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Gisele Bündchen: Supermodel turned environmentalist, entrepreneur and philanthropist

She may be one of the richest models in history, but that’s really the tip of the iceberg when it comes to what Gisele Bündchen has achieved.

There’s a reason why Gisele Bündchen is part of a rare breed of celebrities whose first name is all that’s needed to identify them. However, the moniker has been well earned throughout years of diligent hard work and savvy business acumen.

Early on in her career, Bündchen recognised that she could set herself apart from her competition – from those who saw modelling as simply showing up and utilising their flawless genes – and instead, grow and leverage her personal brand to do far more than just sell clothes and beauty products. In fact, it could transform the world.

Humble beginnings

When Bündchen was first ‘discovered’ by a modelling scout in a São Paulo shopping mall food court as a 13-year-old, she admits that a career in fashion couldn’t have been further from her mind. A gangly, self-professed tomboy, she remembers being teased by her schoolmates for her tall and skinny frame.

Bündchen is one of six daughters (including her fraternal twin Patricia) born to a writer and a bank clerk in the small Brazilian town of Horizontina, and spent her childhood in nature: running “around barefoot in the grass”, climbing trees and picking fruit in their backyard.

“My father, Valdir, was an entrepreneur,” she told The Wall Street Journal in 2019. “He was innovative. Then he sold real estate. Now he is a sociologist and works with me on environmental projects.” Her mother, Vania, “always worked hard and prized discipline”, qualities that have helped define Bündchen throughout her life and career.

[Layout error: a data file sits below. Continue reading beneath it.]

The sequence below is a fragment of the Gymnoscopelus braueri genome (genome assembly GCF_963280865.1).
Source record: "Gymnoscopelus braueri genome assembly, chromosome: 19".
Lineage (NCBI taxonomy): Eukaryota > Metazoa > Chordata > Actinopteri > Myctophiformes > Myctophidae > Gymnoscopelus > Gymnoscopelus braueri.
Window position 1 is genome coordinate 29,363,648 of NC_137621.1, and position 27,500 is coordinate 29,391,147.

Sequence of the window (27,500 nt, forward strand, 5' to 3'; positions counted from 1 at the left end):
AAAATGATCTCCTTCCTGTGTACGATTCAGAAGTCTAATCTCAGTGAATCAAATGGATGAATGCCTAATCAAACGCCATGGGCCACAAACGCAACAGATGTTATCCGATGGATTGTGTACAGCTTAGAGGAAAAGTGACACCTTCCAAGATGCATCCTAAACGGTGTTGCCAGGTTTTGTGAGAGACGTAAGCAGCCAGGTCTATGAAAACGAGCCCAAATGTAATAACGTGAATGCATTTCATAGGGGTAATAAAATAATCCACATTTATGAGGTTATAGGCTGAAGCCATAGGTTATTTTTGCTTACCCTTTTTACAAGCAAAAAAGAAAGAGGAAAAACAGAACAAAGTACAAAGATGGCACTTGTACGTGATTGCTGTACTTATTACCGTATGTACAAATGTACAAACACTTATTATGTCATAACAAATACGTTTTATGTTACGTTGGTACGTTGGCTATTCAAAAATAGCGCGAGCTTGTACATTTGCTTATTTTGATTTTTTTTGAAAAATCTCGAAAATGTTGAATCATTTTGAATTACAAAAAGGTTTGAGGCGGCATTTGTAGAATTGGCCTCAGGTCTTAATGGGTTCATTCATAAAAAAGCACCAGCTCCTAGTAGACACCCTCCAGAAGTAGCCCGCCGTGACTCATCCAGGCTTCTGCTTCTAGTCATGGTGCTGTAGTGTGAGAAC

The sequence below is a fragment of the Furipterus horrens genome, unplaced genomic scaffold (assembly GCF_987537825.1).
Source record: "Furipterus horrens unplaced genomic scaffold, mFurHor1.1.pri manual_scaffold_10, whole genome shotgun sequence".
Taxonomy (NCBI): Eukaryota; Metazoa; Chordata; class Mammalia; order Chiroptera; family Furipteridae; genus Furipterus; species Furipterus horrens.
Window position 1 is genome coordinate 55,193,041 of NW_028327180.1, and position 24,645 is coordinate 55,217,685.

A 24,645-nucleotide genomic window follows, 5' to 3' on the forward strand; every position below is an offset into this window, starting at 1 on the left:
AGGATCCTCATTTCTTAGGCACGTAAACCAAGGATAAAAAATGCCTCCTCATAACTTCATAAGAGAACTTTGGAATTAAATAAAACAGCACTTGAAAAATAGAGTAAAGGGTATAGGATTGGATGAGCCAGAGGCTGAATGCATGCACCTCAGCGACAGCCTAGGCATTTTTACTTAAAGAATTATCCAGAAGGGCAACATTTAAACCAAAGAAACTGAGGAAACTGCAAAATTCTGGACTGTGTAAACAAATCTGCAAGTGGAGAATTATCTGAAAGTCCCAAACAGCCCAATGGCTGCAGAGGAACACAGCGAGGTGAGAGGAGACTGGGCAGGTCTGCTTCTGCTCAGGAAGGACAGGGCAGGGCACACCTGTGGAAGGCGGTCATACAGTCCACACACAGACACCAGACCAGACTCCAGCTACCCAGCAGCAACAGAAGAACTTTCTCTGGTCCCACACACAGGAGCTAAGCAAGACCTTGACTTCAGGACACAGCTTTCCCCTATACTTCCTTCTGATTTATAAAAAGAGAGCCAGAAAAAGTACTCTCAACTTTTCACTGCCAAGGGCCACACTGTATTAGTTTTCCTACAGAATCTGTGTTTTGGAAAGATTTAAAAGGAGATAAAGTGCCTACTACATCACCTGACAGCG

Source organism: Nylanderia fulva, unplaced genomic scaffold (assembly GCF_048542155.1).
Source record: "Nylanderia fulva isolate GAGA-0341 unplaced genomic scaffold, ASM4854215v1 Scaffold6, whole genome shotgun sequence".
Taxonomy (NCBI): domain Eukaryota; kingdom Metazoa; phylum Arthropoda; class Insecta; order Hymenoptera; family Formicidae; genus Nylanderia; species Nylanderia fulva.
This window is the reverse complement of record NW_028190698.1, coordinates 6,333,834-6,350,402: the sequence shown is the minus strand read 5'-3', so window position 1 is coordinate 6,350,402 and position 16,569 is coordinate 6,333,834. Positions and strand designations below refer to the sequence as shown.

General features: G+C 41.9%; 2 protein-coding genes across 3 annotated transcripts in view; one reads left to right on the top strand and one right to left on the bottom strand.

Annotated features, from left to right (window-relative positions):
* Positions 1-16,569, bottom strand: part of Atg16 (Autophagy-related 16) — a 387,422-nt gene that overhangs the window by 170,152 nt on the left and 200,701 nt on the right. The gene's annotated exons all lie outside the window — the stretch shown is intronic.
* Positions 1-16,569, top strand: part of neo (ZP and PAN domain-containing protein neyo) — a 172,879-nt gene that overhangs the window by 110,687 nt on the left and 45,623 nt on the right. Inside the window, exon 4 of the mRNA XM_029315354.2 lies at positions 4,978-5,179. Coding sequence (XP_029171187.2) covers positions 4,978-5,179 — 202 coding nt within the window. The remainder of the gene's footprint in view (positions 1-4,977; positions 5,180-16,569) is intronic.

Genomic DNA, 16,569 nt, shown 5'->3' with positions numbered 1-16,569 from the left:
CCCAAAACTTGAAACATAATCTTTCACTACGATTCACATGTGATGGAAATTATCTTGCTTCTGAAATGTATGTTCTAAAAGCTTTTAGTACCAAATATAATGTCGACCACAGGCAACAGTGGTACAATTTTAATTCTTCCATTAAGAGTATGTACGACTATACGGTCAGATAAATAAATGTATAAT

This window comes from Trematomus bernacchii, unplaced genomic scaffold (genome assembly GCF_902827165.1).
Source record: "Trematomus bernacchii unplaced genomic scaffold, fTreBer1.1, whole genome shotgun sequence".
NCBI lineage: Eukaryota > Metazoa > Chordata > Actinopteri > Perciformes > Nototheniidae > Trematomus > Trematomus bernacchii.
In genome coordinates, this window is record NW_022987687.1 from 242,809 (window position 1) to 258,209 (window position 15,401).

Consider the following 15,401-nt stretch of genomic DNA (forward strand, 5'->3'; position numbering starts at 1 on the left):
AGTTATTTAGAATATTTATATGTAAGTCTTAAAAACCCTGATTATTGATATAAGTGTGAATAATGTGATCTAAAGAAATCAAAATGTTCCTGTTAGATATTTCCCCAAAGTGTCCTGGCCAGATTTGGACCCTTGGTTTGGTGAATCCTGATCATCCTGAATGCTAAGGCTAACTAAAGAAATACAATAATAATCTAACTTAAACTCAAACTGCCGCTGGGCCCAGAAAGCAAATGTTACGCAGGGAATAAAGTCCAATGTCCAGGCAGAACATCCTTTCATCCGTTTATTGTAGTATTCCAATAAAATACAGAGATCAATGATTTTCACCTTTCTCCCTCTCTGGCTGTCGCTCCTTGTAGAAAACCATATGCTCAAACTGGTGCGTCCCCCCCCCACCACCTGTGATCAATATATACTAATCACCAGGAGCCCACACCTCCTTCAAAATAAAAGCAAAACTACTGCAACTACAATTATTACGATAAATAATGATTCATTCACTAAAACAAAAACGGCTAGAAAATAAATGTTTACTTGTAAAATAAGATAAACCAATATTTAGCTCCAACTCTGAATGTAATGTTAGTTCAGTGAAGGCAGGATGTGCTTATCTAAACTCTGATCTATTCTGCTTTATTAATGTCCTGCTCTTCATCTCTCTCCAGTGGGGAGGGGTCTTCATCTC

Ticket to the top

Less than a year after being scouted by Elite Model Look, Bündchen moved, first to São Paulo and then to Tokyo, before tackling her first ever fashion show season in London, Milan, Paris and New York.

After Alexander McQueen sent the then 17-year-old down the runway in little more than a white slip skirt and paint covering her torso, she was given the same title that Australian model Elle Macpherson had been awarded by Time magazine nearly a decade earlier. Bündchen was ‘The Body’.

However, even as her career gained momentum, Bündchen faced criticism for her appearance, which was at odds with the Kate Moss ‘heroin chic’ look that was in vogue at the time. That very same year, while shooting a campaign for Missoni, Bündchen was famously told that her nose was too big to go far in the industry – a claim that was verified by the Creative Director of the company, Angela Missioni herself.

“I always knew that, even if I was not the most beautiful girl, I’d be the most energetic and hardworking.”

But instead of viewing the comment as a professional death knock, Bündchen saw it as a challenge – an opportunity to prove herself despite whatever superficial faults the industry believed she possessed. “I always knew that, even if I was not the most beautiful girl, I’d be the most energetic and hardworking,” she told The New York Times in 2016. “If you want to know the truth, that’s the reason for my success.”

Before long, Bündchen’s stellar reputation preceded her. And more importantly, she learned how to capitalise on it. “Gisele always struck me as super-professional and likeable, but with an understanding of her role that went beyond merely turning up and delivering the goods,” stylist Joe McKenna told The New York Times. “She always understood that ‘Gisele Bündchen’ could be a business too. And though I loathe the word branding, that’s exactly what she’s always been aware of.”

An emotional Bündchen gives a speech on Amazon’s rainforest conservation at Rock in Rio in 2017

It’s never been more true that looks can deceive because her golden waves, radiant skin and sparkling, effervescent personality belie a steadfast determination and drive that makes her an utterly unstoppable force.